This season, Gonzalo Higuain has scored 24 goals in 31 starts in Serie A. Last season he broke the all-time Serie A goalscoring record by banging in 36 for Napoli. Imagine what his figures would be like if he were actually any good.
That’s a facetious comment, but only slightly. For somebody who has achieved double figures for league goals scored in every season since 2008-09, somebody who cost €90million when he was signed by Juventus from Napoli last summer, somebody who will lead the line against Real Madrid in the Champions League final on Saturday, there is a curious ambivalence about attitudes to Higuain. This season began with questions about his weight; the kindest thing that can perhaps be said is that in a world of sleek and toned uber-athletes, he is a bustling throwback.
The more serious doubt about the 29-year-old, though, is his temperament. His reputation is of somebody who is fine to bully a couple of goals against Chievo or Pescara but who has a habit of faltering on the very highest stage. In Argentina, there is regret and perhaps a little anger over the golden chances he missed in both the 2014 World Cup final against Germany and the 2015 Copa America final against Chile. With a little more composure, they reflect, Argentina would be world and continental champions and one of the major factors used to denigrate Lionel Messi when he is compared to Diego Maradona would be gone.
Certainly, Higuain is a player of fragile self-belief. There was a time at Napoli when he missed three penalties in a row but the then-manager Rafa Benitez didn’t take him off spot-kick duties, reputedly because he realised that to do so would be such a blow to Higuain’s self-esteem that the overall impact would be worse than him missing another penalty.
He’d lost in three Champions League semi-finals with Real Madrid. In 24 Champions League knockout games, he’d scored only twice, neither of them away from home. It wasn’t hard to find evidence of Higuain as a big-game bottler. Then came this season’s Champions League semi-final against Monaco. Even then, Higuain started poorly, missing three excellent chances before, teed up by a Dani Alves backheel after 29 minutes, he swept in a goal from the edge of the box to give Juve the lead. Earlier in the season, Higuain quoted advice given to him by Ruud van Nistelrooy at Real Madrid about overcoming goal droughts, likening them to ketchup bottles: “You try but they won’t come out. Then... they all come out at once.” Sure enough, a second soon followed as he volleyed in a Dani Alves cross just before the hour.
Saturday’s Champions League final against his former club, of course, is another step up again, but it feels as though the polarities have changed, that he goes into the game as the man who might win it for Juve, rather than the man who might lose it.
Juve themselves have something of a reputation of choking in European finals – which is one the reasons Gianluigi Buffon, after such a long and illustrious career, still hasn’t won a Champions League. He played in 2015 when Juve were over-run by Barcelona and also in 2003 when they lost on penalties to AC Milan. In total, Juve have lost in six of their eight finals, including against Real Madrid in 1998. While their defence, the age-old rearguard of Buffon, Giorgio Chiellini, Leonardo Bonucci and, possibly, Andrea Barzagli, is the undoubted strength of the side – they’ve conceded only three goals in the Champions League all season – Higuain and his fellow Argentine, Paulo Dybala, offer an attacking edge.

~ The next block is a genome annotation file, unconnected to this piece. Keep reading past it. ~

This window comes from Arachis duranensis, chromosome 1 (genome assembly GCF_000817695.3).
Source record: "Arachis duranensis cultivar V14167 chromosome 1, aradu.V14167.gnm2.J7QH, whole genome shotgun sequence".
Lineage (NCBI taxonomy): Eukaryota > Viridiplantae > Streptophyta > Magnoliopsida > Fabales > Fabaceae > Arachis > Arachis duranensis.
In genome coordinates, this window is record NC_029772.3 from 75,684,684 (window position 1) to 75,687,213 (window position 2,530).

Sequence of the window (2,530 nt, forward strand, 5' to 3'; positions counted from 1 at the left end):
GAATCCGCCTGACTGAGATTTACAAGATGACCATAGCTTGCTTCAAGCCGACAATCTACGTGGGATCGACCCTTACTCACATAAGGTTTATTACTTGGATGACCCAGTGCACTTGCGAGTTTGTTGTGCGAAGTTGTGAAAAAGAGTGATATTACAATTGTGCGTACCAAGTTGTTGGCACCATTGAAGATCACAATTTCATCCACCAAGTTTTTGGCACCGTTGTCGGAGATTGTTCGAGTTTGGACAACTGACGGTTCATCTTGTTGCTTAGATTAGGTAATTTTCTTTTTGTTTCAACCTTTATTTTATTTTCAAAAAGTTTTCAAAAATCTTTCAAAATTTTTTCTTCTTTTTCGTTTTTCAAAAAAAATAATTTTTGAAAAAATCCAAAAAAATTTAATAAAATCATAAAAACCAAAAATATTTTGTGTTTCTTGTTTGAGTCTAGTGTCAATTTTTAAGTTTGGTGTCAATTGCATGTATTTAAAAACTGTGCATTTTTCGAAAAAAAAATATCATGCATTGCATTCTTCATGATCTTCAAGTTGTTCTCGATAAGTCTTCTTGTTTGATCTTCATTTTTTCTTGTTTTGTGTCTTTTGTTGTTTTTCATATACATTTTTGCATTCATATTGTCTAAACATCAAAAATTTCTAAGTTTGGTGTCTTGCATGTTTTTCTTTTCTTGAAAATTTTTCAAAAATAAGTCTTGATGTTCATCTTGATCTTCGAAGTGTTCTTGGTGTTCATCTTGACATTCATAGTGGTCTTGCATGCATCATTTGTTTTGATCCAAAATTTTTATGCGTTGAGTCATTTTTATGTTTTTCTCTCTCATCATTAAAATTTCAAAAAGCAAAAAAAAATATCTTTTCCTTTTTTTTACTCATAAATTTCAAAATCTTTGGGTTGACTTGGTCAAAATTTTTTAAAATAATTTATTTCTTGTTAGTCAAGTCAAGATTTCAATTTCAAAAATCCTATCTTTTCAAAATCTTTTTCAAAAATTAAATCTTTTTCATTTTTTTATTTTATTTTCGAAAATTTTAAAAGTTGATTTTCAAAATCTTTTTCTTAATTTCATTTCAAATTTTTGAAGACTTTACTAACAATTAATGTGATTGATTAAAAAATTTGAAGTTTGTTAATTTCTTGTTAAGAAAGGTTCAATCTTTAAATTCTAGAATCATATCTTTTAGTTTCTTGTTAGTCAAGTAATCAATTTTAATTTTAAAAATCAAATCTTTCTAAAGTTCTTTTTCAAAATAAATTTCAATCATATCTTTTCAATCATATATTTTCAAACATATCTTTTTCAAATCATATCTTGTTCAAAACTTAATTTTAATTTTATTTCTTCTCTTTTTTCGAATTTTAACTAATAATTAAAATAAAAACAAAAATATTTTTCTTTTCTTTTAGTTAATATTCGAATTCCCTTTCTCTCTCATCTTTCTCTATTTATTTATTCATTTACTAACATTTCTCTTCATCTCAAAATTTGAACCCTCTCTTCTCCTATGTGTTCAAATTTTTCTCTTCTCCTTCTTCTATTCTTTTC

So effective has the Dybala-Higuain partnership been that, the need to accommodate Messi notwithstanding, it seems vaguely bizarre that they are not an automatic selection for the Argentina national side. Dybala has scored ten goals and set up seven for Juve in Serie A this season, after scoring 19 and setting up nine last year. His two goals against Barcelona in the quarter-final took his Champions League tally to four. In a team noted for its defensive strength, he is the creative spark who can unlock a game. “I call Dybala ‘Square R2’,” said Paul Pogba, who played alongside Dybala as Juve won the Scudetto last season. “That’s the combination you press on PlayStation to do a turn and shot. He always scores like that.”
There’s a certain truth to that, but Dybala’s strength is his versatility. Growing up at Instituto in Cordoba, Dybala operated as a No.10, but his interpretation of the role was never conventional.
“They say that when you’re a kid a great player will go past ten,” said Gustavo Gotti, his strike partner in those days. “Not him. He cleaned out one and then gave you the right pass. He played fast, simple… he made a difference with shots from outside the area. A little like what he does now.”
There was an efficiency about his game, an understanding of the bigger picture, something enhanced in 2011 when, at a youth tournament in Chile, he was pushed forward alongside Gotti. The awareness of both roles is key to Dybala, a goalscorer and a creator. The Uruguayan former Manchester United forward Diego Forlan has compared him to Sergio Aguero, which seems more fitting than inevitable description of Dybala as “the new Messi”. But if he is like Aguero, it’s Aguero as he was when he played alongside Forlan at Atletico, an inventive, buzzing presence who operated across the front line.
The defence may have drawn most of the headlines, and it stands out because of how poor so much defending has been in the Champions League this season, but Juve are about more than that. They’re arguably the most balanced side in Europe this season and if they are to prevail in Cardiff they are likely to need not merely their defence to perform, but also their Argentine duo up front. And if Higuain does, perhaps the doubts about him will finally melt away.